KKR Atlantic's ratings were cut to D from B by Fitch Ratings on Oct. 8, while KKR Pacific was lowered to D from B on Oct. 2. Fitch said the reduction to default on the debt reflected non-payment under the original terms. The debt was restructured to extend the maturities to February and March, and interest payments are continuing.

State officials have said that under existing law they are unable to guarantee repayment of the funds local governments and schools invested in the pool, according to Bill Montford, chief executive officer of the Florida Association of District School Superintendents. Crist and other state officials didn't discuss the issue yesterday even after investors asked for a guarantee in a document presented at the meeting.

``It isn't going to fly without a guarantee,'' said Wayne Blanton, executive director of the Florida School Boards Association.

To contact the reporters on this story: Darrell Preston in Tallahassee at ; David Evans in Los Angeles at .


  1. ebb and flow...

    investments dont ONLY go up...

    you cannot expect real estate to rise at 18=45 percent per year and not contract at a certain point...

    just watch the tv/boob tube...

    when nitwits slap a coat of paint on homes and make 100k and "flip" them and get tv shows showing it, then those assets deserve to adjusted.

    i remember the same discussion about price earnings ratio's a few years ago... i like to invest in stocks with pe's of no more than 11....

    remember pe's of 12,000?

  2. It is also becoming very obvious to many and hopefully to the Fed that the world is not facing an inflation problem. The problem is deflation.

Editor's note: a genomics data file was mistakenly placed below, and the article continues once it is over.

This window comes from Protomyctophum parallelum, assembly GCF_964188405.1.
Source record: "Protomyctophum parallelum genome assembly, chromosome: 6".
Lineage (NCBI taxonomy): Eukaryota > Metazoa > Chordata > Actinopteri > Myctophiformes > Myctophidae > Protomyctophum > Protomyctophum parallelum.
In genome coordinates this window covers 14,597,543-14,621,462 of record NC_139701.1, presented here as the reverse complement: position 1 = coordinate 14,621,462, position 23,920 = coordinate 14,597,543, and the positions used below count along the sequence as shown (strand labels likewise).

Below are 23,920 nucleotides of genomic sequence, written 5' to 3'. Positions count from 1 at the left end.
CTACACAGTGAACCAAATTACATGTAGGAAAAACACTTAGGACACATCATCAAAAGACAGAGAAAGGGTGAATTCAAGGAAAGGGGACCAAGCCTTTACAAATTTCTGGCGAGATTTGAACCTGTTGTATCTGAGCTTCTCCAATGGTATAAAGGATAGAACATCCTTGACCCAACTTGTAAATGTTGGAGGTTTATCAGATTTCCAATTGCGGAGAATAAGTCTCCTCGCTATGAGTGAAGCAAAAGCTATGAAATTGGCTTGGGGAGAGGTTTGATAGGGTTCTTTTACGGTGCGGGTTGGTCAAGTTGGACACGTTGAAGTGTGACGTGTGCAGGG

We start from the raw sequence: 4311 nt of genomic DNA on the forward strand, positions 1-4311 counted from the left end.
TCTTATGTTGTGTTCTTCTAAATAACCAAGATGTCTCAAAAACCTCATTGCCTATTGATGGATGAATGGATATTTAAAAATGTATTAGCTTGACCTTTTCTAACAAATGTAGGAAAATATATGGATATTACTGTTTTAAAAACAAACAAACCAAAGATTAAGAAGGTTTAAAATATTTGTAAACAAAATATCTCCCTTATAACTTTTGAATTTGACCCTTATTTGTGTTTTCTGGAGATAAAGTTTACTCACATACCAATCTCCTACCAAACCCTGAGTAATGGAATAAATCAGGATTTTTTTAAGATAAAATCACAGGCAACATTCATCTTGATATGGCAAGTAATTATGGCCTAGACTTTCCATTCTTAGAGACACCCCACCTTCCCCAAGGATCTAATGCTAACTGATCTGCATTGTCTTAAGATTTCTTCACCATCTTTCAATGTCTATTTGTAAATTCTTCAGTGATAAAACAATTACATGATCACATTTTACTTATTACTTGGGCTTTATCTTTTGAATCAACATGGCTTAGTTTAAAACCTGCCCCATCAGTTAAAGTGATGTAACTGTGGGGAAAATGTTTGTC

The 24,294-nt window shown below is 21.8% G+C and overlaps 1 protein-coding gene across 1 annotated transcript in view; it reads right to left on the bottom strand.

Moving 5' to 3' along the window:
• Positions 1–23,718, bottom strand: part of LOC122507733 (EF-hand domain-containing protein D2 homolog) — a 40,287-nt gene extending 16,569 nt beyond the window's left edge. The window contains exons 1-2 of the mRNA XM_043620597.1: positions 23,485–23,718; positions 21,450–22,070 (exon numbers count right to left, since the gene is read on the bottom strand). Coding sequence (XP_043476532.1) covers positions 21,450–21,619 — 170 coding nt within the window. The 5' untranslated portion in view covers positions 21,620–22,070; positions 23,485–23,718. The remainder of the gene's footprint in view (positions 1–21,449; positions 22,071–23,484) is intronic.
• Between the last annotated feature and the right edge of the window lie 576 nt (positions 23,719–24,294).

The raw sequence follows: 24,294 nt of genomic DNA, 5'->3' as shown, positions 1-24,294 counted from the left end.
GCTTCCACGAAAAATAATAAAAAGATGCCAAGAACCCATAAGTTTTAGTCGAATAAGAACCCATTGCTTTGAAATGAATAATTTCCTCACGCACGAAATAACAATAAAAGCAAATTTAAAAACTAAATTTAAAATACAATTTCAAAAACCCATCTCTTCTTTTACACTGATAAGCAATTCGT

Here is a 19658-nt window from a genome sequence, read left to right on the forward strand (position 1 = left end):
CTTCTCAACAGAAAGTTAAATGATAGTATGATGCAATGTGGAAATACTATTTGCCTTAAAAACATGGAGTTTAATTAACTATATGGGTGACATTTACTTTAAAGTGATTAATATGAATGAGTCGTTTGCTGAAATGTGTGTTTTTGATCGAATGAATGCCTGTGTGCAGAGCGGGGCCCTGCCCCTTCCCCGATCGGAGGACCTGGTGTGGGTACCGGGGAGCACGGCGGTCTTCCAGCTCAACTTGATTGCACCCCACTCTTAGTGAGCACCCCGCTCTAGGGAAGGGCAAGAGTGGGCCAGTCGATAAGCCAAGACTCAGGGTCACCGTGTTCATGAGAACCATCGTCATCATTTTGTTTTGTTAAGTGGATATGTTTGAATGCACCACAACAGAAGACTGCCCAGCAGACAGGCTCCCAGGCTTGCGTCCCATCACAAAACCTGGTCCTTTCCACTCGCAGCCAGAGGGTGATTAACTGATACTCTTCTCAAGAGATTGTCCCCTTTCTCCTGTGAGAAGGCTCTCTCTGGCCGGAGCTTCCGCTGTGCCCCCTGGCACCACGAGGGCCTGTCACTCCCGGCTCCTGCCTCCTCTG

There's no problem. During the run up to the current sub-prime meltdown, lenders were offering No Income, No Job or Assets (NINJA) home loans to people that couldn't get a charge card at Sears in the 1990s. These loans promised $800 dollar house payments for the first two years, and there was a hand wave and assurances they could refinance their loans before they reset and went to $1600 a month. So all these folks came into the housing market and ran the values up through the roof. It even worked for a while, because in the broad rise of values, they had enough equity to entice lenders to do one re-fi. Then values reached a plateau, and they could not build up enough equity to roll their ARMs over again, so the resets kicked it, and they couldn't make their payments. Each foreclosure put a house on the market and depressed home values a little. Now it's snowballing. Same with the fall of the dollar correcting the trade deficity. Reality always trumps a scam, given enough time.